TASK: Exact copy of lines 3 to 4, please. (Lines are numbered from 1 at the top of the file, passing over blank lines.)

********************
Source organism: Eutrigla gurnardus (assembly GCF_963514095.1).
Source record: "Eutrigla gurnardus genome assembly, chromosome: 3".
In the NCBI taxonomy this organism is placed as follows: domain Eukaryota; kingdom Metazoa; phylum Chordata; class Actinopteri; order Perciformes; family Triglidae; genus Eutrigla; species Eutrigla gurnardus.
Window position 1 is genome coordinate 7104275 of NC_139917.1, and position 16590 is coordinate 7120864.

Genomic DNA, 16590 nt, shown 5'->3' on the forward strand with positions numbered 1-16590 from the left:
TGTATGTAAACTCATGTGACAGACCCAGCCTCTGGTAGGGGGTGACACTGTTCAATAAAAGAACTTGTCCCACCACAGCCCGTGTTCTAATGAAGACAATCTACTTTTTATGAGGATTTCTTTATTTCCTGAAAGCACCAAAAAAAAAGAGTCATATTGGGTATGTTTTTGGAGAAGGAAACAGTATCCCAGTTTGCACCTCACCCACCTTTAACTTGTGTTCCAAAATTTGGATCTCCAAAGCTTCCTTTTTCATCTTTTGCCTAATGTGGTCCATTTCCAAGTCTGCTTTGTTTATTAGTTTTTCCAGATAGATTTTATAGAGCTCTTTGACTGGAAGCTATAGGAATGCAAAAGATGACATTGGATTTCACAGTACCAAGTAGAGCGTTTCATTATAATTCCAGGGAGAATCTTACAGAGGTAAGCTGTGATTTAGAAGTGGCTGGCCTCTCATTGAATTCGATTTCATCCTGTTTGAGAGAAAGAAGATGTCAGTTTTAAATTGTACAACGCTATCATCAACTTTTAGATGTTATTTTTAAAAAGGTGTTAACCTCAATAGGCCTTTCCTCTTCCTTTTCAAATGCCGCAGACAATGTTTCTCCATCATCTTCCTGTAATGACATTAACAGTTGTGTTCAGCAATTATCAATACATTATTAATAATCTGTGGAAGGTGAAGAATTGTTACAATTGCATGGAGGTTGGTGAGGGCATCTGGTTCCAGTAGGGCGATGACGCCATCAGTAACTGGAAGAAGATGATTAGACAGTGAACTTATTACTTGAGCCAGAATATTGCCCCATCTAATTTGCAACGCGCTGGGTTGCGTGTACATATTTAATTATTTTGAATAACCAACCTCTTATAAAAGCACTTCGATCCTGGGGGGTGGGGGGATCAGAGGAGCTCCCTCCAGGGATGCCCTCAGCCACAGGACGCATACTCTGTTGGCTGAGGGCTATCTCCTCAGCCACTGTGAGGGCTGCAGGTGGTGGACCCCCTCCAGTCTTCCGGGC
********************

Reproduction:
In the NCBI taxonomy this organism is placed as follows: domain Eukaryota; kingdom Metazoa; phylum Chordata; class Actinopteri; order Perciformes; family Triglidae; genus Eutrigla; species Eutrigla gurnardus.
Window position 1 is genome coordinate 7104275 of NC_139917.1, and position 16590 is coordinate 7120864.